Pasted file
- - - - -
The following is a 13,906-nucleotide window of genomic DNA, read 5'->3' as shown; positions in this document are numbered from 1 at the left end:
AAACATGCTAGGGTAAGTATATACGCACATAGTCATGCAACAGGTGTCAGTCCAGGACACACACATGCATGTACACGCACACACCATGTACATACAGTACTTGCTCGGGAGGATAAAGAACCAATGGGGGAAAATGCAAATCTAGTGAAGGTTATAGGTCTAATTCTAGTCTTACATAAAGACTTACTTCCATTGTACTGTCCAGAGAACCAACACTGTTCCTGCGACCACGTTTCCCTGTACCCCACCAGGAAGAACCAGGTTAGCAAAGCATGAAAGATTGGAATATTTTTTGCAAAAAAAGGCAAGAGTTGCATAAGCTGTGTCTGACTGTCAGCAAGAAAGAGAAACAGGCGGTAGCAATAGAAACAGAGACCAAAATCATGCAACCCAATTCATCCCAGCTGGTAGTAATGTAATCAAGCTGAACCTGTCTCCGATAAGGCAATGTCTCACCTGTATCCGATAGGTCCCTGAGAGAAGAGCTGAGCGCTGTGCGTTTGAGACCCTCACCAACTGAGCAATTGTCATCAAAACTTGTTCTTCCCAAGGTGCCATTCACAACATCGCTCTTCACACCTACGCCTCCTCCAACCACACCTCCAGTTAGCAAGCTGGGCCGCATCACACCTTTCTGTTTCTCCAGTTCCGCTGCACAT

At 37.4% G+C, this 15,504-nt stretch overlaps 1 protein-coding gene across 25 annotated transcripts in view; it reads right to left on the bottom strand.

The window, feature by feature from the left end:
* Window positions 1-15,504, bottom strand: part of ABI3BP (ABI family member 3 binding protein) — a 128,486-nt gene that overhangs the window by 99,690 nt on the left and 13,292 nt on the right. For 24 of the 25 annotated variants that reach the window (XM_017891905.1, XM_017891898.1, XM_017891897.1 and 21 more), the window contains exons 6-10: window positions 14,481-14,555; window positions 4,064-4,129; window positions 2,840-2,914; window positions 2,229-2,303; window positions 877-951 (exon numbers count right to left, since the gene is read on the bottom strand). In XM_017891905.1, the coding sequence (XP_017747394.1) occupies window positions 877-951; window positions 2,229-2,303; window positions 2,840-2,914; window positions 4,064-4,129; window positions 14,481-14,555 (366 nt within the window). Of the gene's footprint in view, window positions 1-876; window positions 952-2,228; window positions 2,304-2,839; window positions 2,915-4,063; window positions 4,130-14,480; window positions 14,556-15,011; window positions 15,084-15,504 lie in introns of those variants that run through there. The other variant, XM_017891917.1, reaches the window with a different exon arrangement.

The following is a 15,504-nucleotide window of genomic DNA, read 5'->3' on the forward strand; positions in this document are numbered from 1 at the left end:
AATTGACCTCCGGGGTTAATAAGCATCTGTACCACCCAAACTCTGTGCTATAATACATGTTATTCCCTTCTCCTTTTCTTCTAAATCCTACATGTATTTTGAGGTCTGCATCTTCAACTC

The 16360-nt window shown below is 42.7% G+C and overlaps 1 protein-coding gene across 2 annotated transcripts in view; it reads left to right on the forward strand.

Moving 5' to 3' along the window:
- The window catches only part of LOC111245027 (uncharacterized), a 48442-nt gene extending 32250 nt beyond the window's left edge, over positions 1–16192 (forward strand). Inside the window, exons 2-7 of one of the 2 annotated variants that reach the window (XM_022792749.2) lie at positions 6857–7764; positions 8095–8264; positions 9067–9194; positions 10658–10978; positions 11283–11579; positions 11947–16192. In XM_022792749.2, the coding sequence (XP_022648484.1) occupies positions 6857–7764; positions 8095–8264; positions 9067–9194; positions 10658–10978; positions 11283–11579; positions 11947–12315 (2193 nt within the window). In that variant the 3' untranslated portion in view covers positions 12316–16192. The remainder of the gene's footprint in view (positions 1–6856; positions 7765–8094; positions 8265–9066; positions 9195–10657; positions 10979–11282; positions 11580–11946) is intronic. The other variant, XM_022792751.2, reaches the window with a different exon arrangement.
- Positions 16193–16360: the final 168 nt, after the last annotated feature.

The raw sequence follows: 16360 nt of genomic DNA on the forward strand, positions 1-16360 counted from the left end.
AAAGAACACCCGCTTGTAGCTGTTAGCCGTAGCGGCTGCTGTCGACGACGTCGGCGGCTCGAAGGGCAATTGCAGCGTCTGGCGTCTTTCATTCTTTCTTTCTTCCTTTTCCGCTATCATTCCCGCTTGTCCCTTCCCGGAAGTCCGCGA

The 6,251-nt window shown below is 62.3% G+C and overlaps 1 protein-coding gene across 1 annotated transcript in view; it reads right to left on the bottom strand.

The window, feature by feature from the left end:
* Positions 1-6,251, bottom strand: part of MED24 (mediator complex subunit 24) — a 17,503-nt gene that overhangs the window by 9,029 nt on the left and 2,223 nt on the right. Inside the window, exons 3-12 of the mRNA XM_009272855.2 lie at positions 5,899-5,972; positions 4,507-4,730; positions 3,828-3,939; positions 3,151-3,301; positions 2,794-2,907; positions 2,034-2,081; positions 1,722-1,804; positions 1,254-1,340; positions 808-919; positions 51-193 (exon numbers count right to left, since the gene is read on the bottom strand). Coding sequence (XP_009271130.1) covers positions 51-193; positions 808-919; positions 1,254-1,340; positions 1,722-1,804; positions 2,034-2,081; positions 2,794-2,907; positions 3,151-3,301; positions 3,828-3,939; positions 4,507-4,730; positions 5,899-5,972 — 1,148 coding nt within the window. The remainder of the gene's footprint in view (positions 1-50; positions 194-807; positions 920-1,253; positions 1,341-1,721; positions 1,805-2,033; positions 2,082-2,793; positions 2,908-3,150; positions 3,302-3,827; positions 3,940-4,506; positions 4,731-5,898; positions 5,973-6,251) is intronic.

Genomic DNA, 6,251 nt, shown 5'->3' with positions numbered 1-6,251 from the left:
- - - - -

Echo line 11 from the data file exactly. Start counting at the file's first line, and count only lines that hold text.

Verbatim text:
- Positions 16193–16360: the final 168 nt, after the last annotated feature.